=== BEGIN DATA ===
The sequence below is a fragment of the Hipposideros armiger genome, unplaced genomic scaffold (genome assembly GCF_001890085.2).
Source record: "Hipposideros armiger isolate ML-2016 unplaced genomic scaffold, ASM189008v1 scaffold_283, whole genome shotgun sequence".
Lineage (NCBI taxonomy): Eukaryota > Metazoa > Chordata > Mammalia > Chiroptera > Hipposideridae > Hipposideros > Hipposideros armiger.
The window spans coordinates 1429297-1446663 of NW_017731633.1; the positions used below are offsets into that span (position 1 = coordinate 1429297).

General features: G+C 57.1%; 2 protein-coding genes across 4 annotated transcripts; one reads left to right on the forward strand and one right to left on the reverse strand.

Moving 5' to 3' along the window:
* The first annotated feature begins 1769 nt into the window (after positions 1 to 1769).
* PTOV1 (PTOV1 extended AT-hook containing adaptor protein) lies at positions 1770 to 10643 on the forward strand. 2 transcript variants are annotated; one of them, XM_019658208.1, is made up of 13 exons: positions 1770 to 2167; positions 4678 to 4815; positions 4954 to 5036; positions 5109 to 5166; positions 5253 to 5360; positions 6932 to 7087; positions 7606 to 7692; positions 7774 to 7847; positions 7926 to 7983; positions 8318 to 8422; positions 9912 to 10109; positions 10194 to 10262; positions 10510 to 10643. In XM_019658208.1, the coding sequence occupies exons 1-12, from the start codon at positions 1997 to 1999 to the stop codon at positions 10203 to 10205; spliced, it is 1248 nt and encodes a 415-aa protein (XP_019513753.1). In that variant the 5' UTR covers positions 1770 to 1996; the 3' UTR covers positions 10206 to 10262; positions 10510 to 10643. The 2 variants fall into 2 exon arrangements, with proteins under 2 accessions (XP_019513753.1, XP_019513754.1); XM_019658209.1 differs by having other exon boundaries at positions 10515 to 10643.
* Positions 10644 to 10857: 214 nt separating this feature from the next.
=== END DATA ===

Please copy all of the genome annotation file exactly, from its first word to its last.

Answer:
The sequence below is a fragment of the Hipposideros armiger genome, unplaced genomic scaffold (genome assembly GCF_001890085.2).
Source record: "Hipposideros armiger isolate ML-2016 unplaced genomic scaffold, ASM189008v1 scaffold_283, whole genome shotgun sequence".
Lineage (NCBI taxonomy): Eukaryota > Metazoa > Chordata > Mammalia > Chiroptera > Hipposideridae > Hipposideros > Hipposideros armiger.
The window spans coordinates 1429297-1446663 of NW_017731633.1; the positions used below are offsets into that span (position 1 = coordinate 1429297).

General features: G+C 57.1%; 2 protein-coding genes across 4 annotated transcripts; one reads left to right on the forward strand and one right to left on the reverse strand.

Moving 5' to 3' along the window:
* The first annotated feature begins 1769 nt into the window (after positions 1 to 1769).
* PTOV1 (PTOV1 extended AT-hook containing adaptor protein) lies at positions 1770 to 10643 on the forward strand. 2 transcript variants are annotated; one of them, XM_019658208.1, is made up of 13 exons: positions 1770 to 2167; positions 4678 to 4815; positions 4954 to 5036; positions 5109 to 5166; positions 5253 to 5360; positions 6932 to 7087; positions 7606 to 7692; positions 7774 to 7847; positions 7926 to 7983; positions 8318 to 8422; positions 9912 to 10109; positions 10194 to 10262; positions 10510 to 10643. In XM_019658208.1, the coding sequence occupies exons 1-12, from the start codon at positions 1997 to 1999 to the stop codon at positions 10203 to 10205; spliced, it is 1248 nt and encodes a 415-aa protein (XP_019513753.1). In that variant the 5' UTR covers positions 1770 to 1996; the 3' UTR covers positions 10206 to 10262; positions 10510 to 10643. The 2 variants fall into 2 exon arrangements, with proteins under 2 accessions (XP_019513753.1, XP_019513754.1); XM_019658209.1 differs by having other exon boundaries at positions 10515 to 10643.
* Positions 10644 to 10857: 214 nt separating this feature from the next.